Distance (round-trip)

6.6 mi


3 hrs

Elevation Gain

775 ft




A network of old mining roads in the Providence Mountains, closed to vehicles and being reclaimed by nature, wanders through this scenic corner of desert. On the furthest eastern end of the road network (still open to high clearance vehicles), you can find the Hidden Hill Mine’s windmill, headframe, and cabin remains. They are quietly wearing away in their sunny and windswept location. On the western end where this trail begins, the roads wander through wind-sculpted rock and cactus gardens. The Mojave National Preserve doesn’t have many actual trails, so hiking on these clearly defined old roads seems like a luxury. Despite the ease of access and loveliness of this hike, Quail Basin is a quiet and isolated place. I haven’t seen another hiker out here.

Start the hike at the small parking area. White rocks and metal posts mark the trailhead. The metal posts indicate that the road has been closed for wilderness rehabilitation.



For just under two miles, the sandy trail climbs a gentle grade to the low pass into Quail Spring Basin. Make sure you turn around to look back from time to time for striking views of the Kelso Dunes in the distance. In addition to the views, weathered granite boulders, a profusion of plants, and sharp hills keep the hike interesting. The elevation gain isn’t extreme, but it’s enough to make a noticeable change in plant life. Creosotes are plentiful along the first section of hike, but the plant community changes quickly with cholla cactus and yucca dominating the scene.


The pass to Quail Spring Basin is about 1.8 miles in. You’ll know you’re there because the trail stops climbing and you will be looking east across the basin, a broad valley ringed by worn hills. Just beyond the pass, a short spur road on the left (north) leads to a scenic viewpoint in .25 miles. The viewpoint has 180-degree views looking north toward the Kelso Dunes and Providence Mountains and is worth adding in as a quick detour. Alternately, if you’re looking for a shorter hike, you can cut the loop and check out the viewpoint instead.

After the viewpoint spur, the main road continues all the way to the Hidden Hill Mine. Assuming you’re hiking the Quail Basin Loop, look for the loop junctions on the left (north) side of the trail at about 2 miles and 2.5 miles. I hiked this loop starting from the upper junction (2.5 miles). Take a left turn and follow an overgrown track that forms the  loop.


The loop road is easy to follow through Quail Spring Basin.

After the left turn, the trail wanders through the basin past eroded boulders and exuberant plant outcroppings before it reconnects with the main road. The rock formations here are wild, looking less like eroded rocks and more like ancient alien sculptures left over from some secret civilization. It’s entertaining to figure out what they resemble–giant mushroom and melted cassette tape anyone?




Once back at the main road, take a right to head north back the way you came in. It will be about 2 miles to the parking area.


Views of the Kelso Dunes looking north.

This is a perfect hike to include on a day tour of the Mojave NP. Since it is located at the southern end of the preserve less than 8 miles from the Kelso Dunes, Quail Springs Basin is a great hike to combine with a visit to the dunes. The dunes are popular – the most heavily visited part of the park –  but here, just a few miles away, you’re likely to have solitude.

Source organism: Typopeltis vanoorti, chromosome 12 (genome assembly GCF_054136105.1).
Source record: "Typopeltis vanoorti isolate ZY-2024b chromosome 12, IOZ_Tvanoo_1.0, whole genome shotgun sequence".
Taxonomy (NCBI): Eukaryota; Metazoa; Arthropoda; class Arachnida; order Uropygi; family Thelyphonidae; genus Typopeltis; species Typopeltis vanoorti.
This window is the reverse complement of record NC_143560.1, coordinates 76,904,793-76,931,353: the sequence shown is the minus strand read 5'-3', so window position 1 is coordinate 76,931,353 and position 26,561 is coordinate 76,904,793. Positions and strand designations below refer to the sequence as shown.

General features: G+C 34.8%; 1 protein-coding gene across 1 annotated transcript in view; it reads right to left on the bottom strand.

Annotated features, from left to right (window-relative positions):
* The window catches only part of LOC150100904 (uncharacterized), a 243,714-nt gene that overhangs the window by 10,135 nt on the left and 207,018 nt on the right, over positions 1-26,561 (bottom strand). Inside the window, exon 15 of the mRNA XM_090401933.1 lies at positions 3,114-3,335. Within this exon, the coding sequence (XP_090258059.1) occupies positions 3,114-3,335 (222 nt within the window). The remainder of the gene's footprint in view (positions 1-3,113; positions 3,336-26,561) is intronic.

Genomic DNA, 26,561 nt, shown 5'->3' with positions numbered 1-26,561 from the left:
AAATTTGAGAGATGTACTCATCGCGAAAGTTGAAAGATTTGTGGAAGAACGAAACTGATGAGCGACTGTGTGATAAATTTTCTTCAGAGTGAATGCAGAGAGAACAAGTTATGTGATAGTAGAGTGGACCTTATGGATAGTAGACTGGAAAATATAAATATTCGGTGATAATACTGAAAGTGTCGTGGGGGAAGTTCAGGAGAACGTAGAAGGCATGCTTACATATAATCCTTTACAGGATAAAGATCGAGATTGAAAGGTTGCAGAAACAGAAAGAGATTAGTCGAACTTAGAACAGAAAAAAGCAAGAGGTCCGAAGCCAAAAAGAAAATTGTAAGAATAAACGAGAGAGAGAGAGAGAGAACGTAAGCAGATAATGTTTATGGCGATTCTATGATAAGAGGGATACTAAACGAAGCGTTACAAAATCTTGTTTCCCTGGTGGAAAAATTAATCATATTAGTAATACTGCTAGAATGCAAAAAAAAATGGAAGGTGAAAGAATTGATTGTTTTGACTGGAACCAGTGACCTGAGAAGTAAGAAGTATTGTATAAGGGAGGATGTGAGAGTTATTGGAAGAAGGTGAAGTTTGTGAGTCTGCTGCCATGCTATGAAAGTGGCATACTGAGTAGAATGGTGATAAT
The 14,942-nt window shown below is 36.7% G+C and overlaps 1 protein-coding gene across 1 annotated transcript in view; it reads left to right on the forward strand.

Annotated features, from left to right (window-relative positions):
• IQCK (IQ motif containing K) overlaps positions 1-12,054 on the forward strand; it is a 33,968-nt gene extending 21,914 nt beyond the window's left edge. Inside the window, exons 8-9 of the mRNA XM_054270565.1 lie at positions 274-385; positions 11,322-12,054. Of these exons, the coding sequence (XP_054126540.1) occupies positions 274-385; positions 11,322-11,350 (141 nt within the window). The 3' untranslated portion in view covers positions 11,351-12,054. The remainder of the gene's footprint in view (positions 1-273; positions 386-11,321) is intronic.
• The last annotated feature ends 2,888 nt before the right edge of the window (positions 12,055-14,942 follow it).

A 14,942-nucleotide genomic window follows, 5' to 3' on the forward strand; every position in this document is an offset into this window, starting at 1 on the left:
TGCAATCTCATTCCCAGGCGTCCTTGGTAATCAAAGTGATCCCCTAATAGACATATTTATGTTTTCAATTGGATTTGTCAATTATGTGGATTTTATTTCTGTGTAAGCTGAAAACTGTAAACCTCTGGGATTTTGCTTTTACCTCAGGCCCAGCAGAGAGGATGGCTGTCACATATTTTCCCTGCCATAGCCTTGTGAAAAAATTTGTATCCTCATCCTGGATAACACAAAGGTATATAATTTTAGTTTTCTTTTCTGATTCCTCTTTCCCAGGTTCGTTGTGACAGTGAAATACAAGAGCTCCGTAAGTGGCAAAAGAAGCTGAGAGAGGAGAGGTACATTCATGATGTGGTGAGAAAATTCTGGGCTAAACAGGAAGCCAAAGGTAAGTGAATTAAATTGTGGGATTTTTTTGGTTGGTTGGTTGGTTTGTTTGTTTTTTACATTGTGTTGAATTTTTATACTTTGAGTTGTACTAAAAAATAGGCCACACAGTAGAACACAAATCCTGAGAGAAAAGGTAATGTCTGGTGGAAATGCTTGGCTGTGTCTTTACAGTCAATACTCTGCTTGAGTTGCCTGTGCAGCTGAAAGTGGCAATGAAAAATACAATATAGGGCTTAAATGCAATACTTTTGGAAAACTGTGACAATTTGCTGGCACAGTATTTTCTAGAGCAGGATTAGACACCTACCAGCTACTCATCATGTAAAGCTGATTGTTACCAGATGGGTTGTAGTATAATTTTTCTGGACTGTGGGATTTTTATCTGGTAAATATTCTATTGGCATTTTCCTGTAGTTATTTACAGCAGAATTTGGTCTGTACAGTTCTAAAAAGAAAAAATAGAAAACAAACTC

Hike At a Glance

  • Trailhead: Mile 0.0
  • Pass: Mile 1.8
  • Spur road to scenic viewpoint: Mile 1.85 (.5 miles r/t to viewpoint)
  • 1st loop junction: Mile 2.0
  • 2nd loop junction: Mile 2.5 (1.1 mile loop)





Jenna is a desert rat and writer based in Los Angeles, CA. She has published two travel guides through Moon Guidebooks: Death Valley National Park and Joshua Tree and Palm Springs.




Trail Map

1 Comment

Danielle Bedics-Arizala Jan 10, 2019 08:01

I'm heading out that way this month and would like to do this hike. Can the trailhead be accessed in a regular car? I know some of places out that way you need a high clearance vehicle.

Leave a Reply to Danielle Bedics-Arizala Cancel reply

Your email address will not be published. Required fields are marked *

Leave a comment

Leave a Reply Cancel reply

Your email address will not be published. Required fields are marked *

Should You Hike Here?

With recent wildfire damage and ongoing waves of COVID-19 infections and restrictions, National Forest, National Park, and other public land closures, restrictions, or social distancing guidelines may be in-effect.

If infection rates are on the rise, please do your best to remain local for your hikes. If you do travel, please be mindful of small gateway communities and avoid as much interaction as you can. Also remember to be extra prepared with supplies so you don't have to stop somewhere outside your local community for gas, food, or anything else.

Please be sure to contact the local land management agency BEFORE you head out, as these conditions are likely to change without enough notice for us to fully stay on top of them. Thanks, and stay safe!

Click here to read the current CDC guidelines for traveling during the COVID-19 pandemic.